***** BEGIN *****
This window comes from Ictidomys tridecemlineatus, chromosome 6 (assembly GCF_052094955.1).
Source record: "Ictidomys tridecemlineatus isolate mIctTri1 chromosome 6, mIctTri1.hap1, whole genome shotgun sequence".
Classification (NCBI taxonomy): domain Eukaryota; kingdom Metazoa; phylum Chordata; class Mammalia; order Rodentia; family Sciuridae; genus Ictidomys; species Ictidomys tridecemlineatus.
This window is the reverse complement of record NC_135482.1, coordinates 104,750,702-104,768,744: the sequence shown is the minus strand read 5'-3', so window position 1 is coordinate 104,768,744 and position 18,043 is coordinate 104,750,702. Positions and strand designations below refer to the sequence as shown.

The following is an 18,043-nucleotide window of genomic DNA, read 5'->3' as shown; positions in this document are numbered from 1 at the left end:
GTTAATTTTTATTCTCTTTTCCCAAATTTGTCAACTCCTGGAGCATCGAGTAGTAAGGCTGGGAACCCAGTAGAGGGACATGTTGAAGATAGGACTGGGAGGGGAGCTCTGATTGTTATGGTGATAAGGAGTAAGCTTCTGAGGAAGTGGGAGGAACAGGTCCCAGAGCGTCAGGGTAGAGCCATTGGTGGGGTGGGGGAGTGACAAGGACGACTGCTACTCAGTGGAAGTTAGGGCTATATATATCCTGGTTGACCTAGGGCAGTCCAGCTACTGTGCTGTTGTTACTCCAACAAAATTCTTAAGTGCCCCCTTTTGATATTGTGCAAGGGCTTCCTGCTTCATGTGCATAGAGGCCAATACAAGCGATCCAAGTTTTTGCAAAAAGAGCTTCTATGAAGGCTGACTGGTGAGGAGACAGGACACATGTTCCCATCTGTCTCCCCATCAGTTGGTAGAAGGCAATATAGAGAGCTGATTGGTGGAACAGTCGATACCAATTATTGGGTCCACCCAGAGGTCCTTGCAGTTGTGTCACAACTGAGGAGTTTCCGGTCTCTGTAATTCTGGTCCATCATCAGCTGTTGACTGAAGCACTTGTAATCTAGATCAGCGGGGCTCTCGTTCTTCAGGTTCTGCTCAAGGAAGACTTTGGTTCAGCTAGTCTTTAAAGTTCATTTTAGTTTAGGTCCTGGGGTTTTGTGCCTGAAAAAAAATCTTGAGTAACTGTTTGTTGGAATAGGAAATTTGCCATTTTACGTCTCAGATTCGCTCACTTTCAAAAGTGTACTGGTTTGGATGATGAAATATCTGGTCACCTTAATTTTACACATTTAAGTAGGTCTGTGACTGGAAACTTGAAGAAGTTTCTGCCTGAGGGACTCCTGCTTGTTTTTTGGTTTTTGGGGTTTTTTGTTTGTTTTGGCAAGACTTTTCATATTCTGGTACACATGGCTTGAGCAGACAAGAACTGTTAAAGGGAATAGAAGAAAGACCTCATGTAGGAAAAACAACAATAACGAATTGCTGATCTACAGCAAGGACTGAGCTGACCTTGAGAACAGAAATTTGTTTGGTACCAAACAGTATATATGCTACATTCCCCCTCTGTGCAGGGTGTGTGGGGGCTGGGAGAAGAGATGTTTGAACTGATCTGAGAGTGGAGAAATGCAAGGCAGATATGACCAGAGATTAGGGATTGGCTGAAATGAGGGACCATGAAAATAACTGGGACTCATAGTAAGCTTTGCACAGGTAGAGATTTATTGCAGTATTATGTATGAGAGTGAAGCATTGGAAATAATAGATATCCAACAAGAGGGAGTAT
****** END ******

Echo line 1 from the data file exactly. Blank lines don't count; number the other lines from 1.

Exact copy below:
This window comes from Ictidomys tridecemlineatus, chromosome 6 (assembly GCF_052094955.1).